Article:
Mouse version of 3q29 deletion: insights into schizophrenia/ASD pathways

Emory researchers see investigating 3q29 deletion as a way of unraveling schizophrenia’s biological and genetic Read more

B cells off the rails early in lupus

Emory scientists could discern that in people with SLE, signals driving expansion and activation are present at an earlier stage of B cell differentiation than previously Read more

Head to head narcolepsy/hypersomnia study

At the sleep research meeting in San Antonio this year, there were signs of an impending pharmaceutical arms race in the realm of narcolepsy. The big fish in a small pond, Jazz Pharmaceuticals, was preparing to market its recently FDA-approved medication: Sunosi/solriamfetol. Startup Harmony Biosciences was close behind with pitolisant, already approved in Europe. On the horizon are experimental drugs designed to more precisely target the neuropeptide deficiency in people with classic narcolepsy type 1 Read more

Atlanta VA Medical Center

Repurposing a transplant drug for bone growth

The transplant immunosuppressant drug FK506, also known as tacrolimus or Prograf, can stimulate bone formation in both cell culture and animal models. This info comes from orthopedics researcher Nick Willett, PhD and colleagues, published in International Journal of Molecular Sciences (open access).

Nick Willett, PhD

The results suggest that FK506 might be repurposed as a “stand-alone” replacement for recombinant BMP-2 (bone morphogenic protein 2). That product has been a huge commercial success for Medtronic, in the context of spinal fusion surgeries, although controversial because of cost and side effects.

BMP-2 is more potent gram for gram, but FK506 still may offer some opportunities in local delivery. From Sangadala et al (2019)

One of Willett’s co-authors is orthopedics chair Scott Boden, MD, whose lab previously developed a system to search for drugs that could enhance BMP-2. Previously, other researchers had observed that FK506 can enhance the action of BMP-2 – this makes sense because FK506’s target protein is a regulator of the BMP pathway. Willett’s team used FK506 on its own, delivered in a collagen sponge.

“That is the big finding here, that it has the potential to be used on its own without any BMP-2,” he says.

The sponge is a possible mechanism for getting the drug to tissues without having too many systemic effects. Willett’s lab is now working on refining delivery, dosing and toxicity, he says.

Willett, based at the Atlanta VA Medical Center, is in the Department of Orthopedics and the Wallace H. Coulter Department of Biomedical Engineering at Georgia Tech and Emory. He and Sree Sangadala, PhD (first author of the IJMS paper) currently have a grant from National Center for Advancing Translational Sciences on this project.

 

 

Posted on by Quinn Eastman in Immunology Leave a comment

Healthy aging on the Emory front

Emory’s Center for Health and Aging is addressing health care issues affecting the rapidly growing senior population in the United States through research, clinical care, community outreach and education.

One of the greatest challenges now facing the health care system in the United States is the rapid growth of the numbers of aging adults. It will have an unprecedented impact on the delivery of medical care, including supply of and demand for health care workers.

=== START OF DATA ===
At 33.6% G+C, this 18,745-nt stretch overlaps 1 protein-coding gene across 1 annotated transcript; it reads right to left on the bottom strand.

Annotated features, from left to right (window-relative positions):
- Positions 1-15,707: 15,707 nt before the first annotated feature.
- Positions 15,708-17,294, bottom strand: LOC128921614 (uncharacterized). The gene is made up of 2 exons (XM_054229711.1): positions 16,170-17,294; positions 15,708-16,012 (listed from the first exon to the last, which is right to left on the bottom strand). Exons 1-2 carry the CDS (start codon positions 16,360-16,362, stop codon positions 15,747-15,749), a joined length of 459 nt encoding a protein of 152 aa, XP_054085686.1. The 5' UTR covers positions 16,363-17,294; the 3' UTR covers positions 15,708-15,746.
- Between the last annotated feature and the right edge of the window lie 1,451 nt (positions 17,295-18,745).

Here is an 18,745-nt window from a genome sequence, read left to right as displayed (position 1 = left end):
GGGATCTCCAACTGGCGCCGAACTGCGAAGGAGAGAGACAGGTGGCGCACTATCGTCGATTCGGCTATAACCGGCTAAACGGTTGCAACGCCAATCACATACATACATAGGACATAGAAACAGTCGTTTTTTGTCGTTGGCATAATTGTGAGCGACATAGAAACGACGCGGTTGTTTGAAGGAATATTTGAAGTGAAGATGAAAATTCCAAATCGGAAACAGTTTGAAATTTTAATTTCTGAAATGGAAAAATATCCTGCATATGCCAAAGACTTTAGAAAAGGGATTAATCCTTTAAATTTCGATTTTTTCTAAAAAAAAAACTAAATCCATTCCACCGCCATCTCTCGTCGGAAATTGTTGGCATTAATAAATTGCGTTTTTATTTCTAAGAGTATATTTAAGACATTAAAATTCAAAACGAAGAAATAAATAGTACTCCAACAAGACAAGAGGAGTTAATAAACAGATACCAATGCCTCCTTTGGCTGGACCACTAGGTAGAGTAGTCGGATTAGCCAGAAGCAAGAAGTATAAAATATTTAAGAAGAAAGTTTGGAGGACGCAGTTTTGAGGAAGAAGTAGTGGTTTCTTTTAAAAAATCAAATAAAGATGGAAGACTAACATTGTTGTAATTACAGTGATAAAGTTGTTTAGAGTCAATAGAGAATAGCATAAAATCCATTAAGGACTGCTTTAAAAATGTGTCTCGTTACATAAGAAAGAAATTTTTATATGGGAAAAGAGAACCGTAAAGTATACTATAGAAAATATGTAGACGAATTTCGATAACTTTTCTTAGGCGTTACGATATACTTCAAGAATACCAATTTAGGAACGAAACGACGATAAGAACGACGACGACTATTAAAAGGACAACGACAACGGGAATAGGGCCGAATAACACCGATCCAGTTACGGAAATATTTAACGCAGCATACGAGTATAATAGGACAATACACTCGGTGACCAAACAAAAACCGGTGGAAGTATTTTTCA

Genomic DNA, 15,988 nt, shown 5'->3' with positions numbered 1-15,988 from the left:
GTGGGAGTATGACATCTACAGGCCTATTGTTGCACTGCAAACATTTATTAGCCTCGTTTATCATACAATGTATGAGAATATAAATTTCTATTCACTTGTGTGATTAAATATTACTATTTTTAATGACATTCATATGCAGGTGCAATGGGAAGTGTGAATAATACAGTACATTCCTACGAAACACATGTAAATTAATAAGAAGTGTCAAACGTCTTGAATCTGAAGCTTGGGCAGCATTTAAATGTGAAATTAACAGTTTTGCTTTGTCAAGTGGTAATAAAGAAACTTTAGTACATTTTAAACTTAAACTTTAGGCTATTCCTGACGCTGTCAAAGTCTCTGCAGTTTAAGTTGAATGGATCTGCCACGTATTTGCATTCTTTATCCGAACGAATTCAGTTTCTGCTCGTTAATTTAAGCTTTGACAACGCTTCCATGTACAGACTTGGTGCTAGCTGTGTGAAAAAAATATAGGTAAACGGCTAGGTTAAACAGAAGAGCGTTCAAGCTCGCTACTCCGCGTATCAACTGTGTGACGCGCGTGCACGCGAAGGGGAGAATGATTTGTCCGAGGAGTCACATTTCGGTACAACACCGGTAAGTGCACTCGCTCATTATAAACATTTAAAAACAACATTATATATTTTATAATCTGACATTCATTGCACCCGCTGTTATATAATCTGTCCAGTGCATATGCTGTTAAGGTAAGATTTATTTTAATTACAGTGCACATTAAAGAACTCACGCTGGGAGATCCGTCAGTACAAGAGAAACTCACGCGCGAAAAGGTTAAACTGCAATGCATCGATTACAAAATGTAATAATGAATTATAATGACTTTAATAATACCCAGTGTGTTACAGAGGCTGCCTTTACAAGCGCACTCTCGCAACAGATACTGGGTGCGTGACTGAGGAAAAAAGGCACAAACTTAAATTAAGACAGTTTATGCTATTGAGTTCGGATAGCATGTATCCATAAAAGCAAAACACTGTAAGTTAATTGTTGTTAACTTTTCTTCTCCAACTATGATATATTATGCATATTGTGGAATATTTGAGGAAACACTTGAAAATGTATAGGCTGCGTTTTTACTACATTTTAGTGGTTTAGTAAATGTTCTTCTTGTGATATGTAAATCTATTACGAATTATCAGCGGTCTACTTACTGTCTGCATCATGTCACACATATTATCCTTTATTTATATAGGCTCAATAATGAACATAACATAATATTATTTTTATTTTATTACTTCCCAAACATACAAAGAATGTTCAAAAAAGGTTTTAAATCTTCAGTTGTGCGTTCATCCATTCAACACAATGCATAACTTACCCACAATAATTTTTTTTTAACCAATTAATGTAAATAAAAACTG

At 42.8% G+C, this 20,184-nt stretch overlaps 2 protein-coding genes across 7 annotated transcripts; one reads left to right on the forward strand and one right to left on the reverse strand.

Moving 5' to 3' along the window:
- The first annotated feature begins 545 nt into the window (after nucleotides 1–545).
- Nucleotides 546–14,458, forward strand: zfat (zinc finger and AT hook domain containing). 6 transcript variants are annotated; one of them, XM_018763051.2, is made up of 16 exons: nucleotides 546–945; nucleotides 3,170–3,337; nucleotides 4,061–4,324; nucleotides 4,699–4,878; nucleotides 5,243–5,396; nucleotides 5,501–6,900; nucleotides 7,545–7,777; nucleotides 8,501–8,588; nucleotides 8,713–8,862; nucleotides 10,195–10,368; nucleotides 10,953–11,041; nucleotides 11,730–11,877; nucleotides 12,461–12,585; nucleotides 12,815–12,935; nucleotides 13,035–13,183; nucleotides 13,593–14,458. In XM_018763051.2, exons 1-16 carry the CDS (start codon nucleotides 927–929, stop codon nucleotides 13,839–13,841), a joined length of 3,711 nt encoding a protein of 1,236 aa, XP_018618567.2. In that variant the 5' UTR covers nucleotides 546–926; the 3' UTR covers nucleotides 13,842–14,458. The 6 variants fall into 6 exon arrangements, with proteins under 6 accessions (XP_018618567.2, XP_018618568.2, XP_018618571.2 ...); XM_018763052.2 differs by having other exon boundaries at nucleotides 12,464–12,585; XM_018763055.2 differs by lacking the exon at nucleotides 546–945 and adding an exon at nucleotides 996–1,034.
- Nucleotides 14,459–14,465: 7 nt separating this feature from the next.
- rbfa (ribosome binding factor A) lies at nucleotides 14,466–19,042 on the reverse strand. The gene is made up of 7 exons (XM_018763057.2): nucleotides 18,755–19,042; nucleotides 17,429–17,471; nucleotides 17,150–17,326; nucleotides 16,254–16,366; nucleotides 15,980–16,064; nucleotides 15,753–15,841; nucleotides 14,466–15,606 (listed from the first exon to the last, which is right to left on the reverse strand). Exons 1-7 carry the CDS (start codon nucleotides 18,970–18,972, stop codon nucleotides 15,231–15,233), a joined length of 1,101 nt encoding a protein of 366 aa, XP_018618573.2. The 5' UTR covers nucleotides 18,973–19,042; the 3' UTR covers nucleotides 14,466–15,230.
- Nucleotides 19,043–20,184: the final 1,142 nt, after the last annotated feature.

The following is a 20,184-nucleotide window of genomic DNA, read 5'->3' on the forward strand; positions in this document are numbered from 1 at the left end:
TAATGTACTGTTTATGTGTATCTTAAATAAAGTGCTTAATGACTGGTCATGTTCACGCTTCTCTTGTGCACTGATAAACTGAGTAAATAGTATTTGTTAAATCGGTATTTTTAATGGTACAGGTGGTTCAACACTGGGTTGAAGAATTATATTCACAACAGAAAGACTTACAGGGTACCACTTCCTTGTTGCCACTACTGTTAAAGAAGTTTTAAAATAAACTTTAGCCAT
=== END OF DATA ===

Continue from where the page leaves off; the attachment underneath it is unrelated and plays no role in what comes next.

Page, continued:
It is expected that the supply of health care providers may decrease at a time huge numbers of workers retire or reduce their working hours. And older adults consume a disproportionate share of American health care services, resulting in greater demand for services.

There are compelling demographic reasons to study aging. According to U.S. census records, a wave of 2.7 million Americans will turn 65 by 2011, and each succeeding year the swell gets higher until it peaks in 2025 with 4.2 million new 65-year-olds. By 2030, when the youngest boomers have become seniors, the number of Americans 65 and older is expected to be more than 70 million – nearly twice as many as in 2005, according to a report by the National Academies’ Institute of Medicine

Ted Johnson, MD

Ted Johnson, MD, MPH

Led by Theodore (Ted) Johnson II, MD, MPH, the Center benefits from well-established and successful programs in clinical care, aging research and education at Emory’s Wesley Woods Center, one of the nation’s few campuses devoted to the health and well being of older adults.

Wesley Woods is one of the nation’s most comprehensive centers for aging-related research, care and quality of life, serving more than 30,000 elderly and chronically ill patients each year through outpatient clinics, a hospital, skilled nursing care facility and residential retirement facility. In addition, Emory is affiliated with the Atlanta Veterans Affairs Medical Center, which has an extensive array of geriatric clinical, research and training programs.

The health care implications for seniors in Georgia and the U.S. are tremendous, according to Johnson. He says that the sheer numbers of older adults will place strains on our healthcare system and the family and professional caregivers who help them.

Johnson,who heads Emory’s Division of Geriatric Medicine and Gerontology, notes that it’s the cumulative effect of that surge – plus the fact that people are living far longer than ever before – that poses a looming crisis for the health care system.

For a glimpse of aging care and research at Emory: dementia research, Alzheimer’s DETECT device, diagnosing memory loss, preventing heart failure, disease prevention through nutrition, aging and fitness, and more about health initiatives at Emory Healthcare.

Posted on by Lance Skelly in Uncategorized Leave a comment